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Open AccessArticle

Aflatoxin B1 Conversion by Black Soldier Fly (Hermetia illucens) Larval Enzyme Extracts

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Wageningen Food Safety Research, Wageningen Campus P.O. Box 230, 6700 AE Wageningen, The Netherlands
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Wageningen University, Department of Plant Sciences, Laboratory of Entomology, Wageningen Campus P.O. Box 16, 6700 AA Wageningen, The Netherlands
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Mars, Incorporated, McLean, VA 22101, USA, [email protected]
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JMC Consulting, Portland, OR 972229, USA
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Wageningen University, Department of Animal Sciences, Animal Nutrition Group, Wageningen Campus P.O. Box 338, 6700 AH Wageningen, The Netherlands
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Authors to whom correspondence should be addressed.
Toxins 2019, 11(9), 532; https://doi.org/10.3390/toxins11090532
Received: 24 July 2019 / Revised: 6 September 2019 / Accepted: 10 September 2019 / Published: 12 September 2019
(This article belongs to the Special Issue Mycotoxins in Feed and Food Chain: Present Status and Future Concerns)
The larvae of the black soldier fly (Hermetia illucens L., BSFL) have received increased industrial interest as a novel protein source for food and feed. Previous research has found that insects, including BSFL, are capable of metabolically converting aflatoxin B1 (AFB1), but recovery of total AFB1 is less than 20% when accounting for its conversion to most known metabolites. The aim of this study was to examine the conversion of AFB1 by S9 extracts of BSFL reared on substrates with or without AFB1. Liver S9 of Aroclor-induced rats was used as a reference. To investigate whether cytochrome P450 enzymes are involved in the conversion of AFB1, the inhibitor piperonyl butoxide (PBO) was tested in a number of treatments. The results showed that approximately 60% of AFB1 was converted to aflatoxicol and aflatoxin P1. The remaining 40% of AFB1 was not converted. Cytochrome P450s were indeed responsible for metabolic conversion of AFB1 into AFP1, and a cytoplasmic reductase was most likely responsible for conversion of AFB1 into aflatoxicol. View Full-Text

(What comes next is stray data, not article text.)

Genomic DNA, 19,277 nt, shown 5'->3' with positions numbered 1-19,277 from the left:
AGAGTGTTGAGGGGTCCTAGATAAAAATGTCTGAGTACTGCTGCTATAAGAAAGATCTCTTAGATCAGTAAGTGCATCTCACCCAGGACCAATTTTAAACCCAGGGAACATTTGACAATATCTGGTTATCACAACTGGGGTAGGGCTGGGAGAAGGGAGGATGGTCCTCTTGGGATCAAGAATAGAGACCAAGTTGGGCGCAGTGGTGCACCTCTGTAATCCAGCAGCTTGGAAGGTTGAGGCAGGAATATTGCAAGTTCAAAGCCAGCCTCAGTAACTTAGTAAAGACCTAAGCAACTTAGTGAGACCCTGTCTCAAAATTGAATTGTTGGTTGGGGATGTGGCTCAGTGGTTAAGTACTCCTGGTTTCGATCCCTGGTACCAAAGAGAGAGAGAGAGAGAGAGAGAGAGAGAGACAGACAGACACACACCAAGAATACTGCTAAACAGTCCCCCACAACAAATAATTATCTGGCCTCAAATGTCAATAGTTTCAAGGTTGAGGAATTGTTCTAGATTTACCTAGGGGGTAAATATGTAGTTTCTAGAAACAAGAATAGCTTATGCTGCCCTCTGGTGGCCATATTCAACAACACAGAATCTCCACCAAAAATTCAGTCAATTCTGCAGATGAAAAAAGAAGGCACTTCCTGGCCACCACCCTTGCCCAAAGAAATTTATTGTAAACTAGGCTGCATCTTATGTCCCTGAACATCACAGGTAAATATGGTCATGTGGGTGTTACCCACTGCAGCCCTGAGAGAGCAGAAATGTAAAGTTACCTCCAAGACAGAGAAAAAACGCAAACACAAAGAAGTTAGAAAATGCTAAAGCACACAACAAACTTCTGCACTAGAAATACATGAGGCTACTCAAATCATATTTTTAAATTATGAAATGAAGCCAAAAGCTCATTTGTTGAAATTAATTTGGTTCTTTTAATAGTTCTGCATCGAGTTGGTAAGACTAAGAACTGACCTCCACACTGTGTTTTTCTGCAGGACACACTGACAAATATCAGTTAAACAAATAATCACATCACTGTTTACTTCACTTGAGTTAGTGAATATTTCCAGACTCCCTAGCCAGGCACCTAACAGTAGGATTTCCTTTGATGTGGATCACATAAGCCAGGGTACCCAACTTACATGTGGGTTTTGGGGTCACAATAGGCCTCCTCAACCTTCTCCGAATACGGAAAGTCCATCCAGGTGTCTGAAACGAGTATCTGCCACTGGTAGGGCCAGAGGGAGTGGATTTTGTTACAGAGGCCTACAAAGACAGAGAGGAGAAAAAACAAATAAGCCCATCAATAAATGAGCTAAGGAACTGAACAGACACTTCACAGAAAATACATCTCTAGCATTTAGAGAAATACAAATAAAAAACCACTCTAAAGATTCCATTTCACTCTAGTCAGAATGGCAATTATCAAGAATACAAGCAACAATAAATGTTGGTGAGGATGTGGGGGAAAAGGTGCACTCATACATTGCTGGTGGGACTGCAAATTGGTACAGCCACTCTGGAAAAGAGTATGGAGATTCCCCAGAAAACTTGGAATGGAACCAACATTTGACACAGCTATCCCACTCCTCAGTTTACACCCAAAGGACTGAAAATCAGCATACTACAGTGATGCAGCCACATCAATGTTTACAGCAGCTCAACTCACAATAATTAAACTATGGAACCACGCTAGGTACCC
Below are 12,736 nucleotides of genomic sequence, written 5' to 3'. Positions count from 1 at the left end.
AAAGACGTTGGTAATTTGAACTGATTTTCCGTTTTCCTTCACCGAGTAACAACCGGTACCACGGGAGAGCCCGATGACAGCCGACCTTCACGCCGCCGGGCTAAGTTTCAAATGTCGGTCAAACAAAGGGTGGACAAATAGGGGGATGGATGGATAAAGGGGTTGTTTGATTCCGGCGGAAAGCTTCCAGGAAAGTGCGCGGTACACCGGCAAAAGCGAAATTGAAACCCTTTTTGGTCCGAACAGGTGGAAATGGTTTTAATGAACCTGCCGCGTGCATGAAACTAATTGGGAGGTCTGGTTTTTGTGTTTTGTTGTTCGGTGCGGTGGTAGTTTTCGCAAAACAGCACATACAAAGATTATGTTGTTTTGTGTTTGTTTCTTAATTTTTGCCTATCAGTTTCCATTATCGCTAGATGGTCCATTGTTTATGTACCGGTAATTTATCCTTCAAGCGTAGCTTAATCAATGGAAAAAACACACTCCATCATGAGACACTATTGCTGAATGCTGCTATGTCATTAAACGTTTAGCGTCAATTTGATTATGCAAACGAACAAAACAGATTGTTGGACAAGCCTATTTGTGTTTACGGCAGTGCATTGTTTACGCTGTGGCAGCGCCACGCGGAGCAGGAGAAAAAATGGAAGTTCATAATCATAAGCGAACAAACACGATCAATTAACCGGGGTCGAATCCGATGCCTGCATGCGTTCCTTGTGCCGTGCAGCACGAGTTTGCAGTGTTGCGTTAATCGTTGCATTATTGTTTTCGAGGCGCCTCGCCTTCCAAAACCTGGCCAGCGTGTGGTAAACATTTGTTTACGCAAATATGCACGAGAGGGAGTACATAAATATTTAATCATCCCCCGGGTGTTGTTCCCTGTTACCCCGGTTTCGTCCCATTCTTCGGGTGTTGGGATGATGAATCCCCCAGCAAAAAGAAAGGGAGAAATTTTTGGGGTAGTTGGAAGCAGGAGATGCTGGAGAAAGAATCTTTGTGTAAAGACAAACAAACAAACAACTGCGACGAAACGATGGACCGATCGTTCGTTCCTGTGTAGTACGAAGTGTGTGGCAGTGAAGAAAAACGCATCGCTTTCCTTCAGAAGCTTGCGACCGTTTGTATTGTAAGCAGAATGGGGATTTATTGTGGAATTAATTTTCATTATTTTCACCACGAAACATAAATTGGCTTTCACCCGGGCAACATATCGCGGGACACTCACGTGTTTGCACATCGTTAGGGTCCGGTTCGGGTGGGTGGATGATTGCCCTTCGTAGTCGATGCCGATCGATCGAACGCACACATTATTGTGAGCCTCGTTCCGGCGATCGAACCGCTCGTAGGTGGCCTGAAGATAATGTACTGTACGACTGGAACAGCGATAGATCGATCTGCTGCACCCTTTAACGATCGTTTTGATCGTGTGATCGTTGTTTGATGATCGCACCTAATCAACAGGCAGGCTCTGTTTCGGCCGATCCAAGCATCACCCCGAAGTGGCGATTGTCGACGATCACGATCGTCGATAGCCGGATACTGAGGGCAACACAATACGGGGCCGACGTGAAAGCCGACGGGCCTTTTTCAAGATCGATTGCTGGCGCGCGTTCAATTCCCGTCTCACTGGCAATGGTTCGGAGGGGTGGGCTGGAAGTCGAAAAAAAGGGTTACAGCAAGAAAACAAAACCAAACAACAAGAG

Keywords: aflatoxin; mycotoxin; black soldier fly; BSFL; Hermetia illucens; S9 fraction; cytochrome P450; metabolic conversion; enzyme induction aflatoxin; mycotoxin; black soldier fly; BSFL; Hermetia illucens; S9 fraction; cytochrome P450; metabolic conversion; enzyme induction
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Meijer, N.; Stoopen, G.; van der Fels-Klerx, H.; van Loon, J.J.; Carney, J.; Bosch, G. Aflatoxin B1 Conversion by Black Soldier Fly (Hermetia illucens) Larval Enzyme Extracts. Toxins 2019, 11, 532.

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